Children can mount strongest COVID-19 immune response without infections

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In a new study, researchers found that children in a Melbourne family developed a COVID-19 immune response after chronic exposure to the SARS-CoV-2 virus from their parents.

They found that despite close contact with symptomatic infected parents, including one child sharing the parents’ bed, the children repeatedly tested negative for COVID-19 and displayed no or minor symptoms.

The research was conducted by a team at the Murdoch Children’s Research Institute (MCRI).

Compared to adults, children with COVID-19 usually have a very mild or asymptomatic infection, but the underlying differences between children’s and adults’ immune responses to the virus remained unclear.

In the study, the team looked at the immune profile in a Melbourne family of two parents with symptomatic COVID-19 and their three primary school-aged children.

Before COVID-19 took hold in Australia, the parents attended an interstate wedding without their children.

After returning, they developed a cough, congested nose, fever and headache, and all family members were immediately recruited for the research study.

Samples including blood, saliva, nose and throat swabs, stools, and urine were collected from the family every 2-3 days.

The researchers found COVID-19 specific antibodies in the saliva of all family members and in detailed serology testing compared to healthy controls.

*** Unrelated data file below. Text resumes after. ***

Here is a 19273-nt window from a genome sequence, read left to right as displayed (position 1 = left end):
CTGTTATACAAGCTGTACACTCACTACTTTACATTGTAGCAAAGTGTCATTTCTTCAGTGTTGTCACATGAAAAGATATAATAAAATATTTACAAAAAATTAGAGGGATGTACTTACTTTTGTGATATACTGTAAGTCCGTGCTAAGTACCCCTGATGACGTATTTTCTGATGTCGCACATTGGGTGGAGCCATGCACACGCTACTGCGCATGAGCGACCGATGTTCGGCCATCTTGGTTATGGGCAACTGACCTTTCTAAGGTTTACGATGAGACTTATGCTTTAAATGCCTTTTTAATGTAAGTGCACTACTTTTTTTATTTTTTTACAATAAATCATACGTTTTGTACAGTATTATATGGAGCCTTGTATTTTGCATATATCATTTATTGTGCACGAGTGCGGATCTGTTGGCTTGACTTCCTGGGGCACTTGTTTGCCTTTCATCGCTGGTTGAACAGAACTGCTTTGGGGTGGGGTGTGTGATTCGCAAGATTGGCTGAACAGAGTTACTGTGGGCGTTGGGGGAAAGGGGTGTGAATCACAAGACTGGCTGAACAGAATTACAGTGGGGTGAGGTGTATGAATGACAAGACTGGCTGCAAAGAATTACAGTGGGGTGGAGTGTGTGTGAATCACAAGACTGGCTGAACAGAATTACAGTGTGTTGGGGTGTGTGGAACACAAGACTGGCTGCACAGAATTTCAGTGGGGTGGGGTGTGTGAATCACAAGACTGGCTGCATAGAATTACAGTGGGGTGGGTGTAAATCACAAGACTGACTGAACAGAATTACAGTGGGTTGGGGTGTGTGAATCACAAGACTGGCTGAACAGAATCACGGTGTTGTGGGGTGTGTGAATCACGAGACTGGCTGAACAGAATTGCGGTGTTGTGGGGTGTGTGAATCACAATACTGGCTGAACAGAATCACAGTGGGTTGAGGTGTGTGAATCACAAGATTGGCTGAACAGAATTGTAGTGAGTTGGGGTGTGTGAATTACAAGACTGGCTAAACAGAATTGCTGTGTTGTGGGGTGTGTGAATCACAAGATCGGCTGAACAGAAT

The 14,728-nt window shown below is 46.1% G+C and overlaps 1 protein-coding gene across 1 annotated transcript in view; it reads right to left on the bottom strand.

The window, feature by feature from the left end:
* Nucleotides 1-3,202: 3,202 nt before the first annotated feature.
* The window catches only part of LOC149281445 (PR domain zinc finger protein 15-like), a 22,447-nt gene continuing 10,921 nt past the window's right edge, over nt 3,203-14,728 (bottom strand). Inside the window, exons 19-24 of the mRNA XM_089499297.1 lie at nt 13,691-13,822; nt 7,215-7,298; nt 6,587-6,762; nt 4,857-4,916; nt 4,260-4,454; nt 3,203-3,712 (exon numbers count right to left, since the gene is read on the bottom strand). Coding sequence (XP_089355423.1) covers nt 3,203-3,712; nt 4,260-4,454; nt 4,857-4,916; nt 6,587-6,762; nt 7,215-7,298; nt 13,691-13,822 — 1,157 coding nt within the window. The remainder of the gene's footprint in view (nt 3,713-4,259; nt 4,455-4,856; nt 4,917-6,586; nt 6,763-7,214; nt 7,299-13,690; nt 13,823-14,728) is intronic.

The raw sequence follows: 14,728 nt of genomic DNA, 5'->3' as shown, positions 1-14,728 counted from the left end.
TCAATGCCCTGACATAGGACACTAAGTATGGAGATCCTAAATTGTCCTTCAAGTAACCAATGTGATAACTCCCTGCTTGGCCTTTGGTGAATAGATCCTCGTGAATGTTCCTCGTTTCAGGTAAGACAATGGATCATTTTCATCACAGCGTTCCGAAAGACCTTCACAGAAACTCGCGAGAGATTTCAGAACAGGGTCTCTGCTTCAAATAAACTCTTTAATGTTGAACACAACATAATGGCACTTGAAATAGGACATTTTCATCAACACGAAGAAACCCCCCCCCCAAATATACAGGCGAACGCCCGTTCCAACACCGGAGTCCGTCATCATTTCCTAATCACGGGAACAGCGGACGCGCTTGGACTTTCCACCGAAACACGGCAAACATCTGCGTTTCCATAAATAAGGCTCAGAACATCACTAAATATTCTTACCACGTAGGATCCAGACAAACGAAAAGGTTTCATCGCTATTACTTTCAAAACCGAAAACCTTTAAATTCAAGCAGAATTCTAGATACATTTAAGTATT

The team performed a careful analysis of the various subsets of immune cells and antibody types, showing that the children mounted an immune response that potentially contained the virus.

The youngest child, who showed no symptoms at all, had the strongest antibody response.

The team says despite the active immune cell response in all children, levels of cytokines, molecular messengers in the blood that can trigger an inflammatory reaction, remained low.

This was consistent with their mild or no symptoms.

While all family members fully recovered without requiring medical care, the team, unfortunately, could still not be certain how long, if at all, they would be protected from reinfection.

This study raised the possibility that despite chronic exposure, children’s immune systems allowed them to effectively stop the virus from replicating inside their cells.

One author of the study is MCRI’s Dr. Shidan Tosif.

The study is published in Nature Communications.

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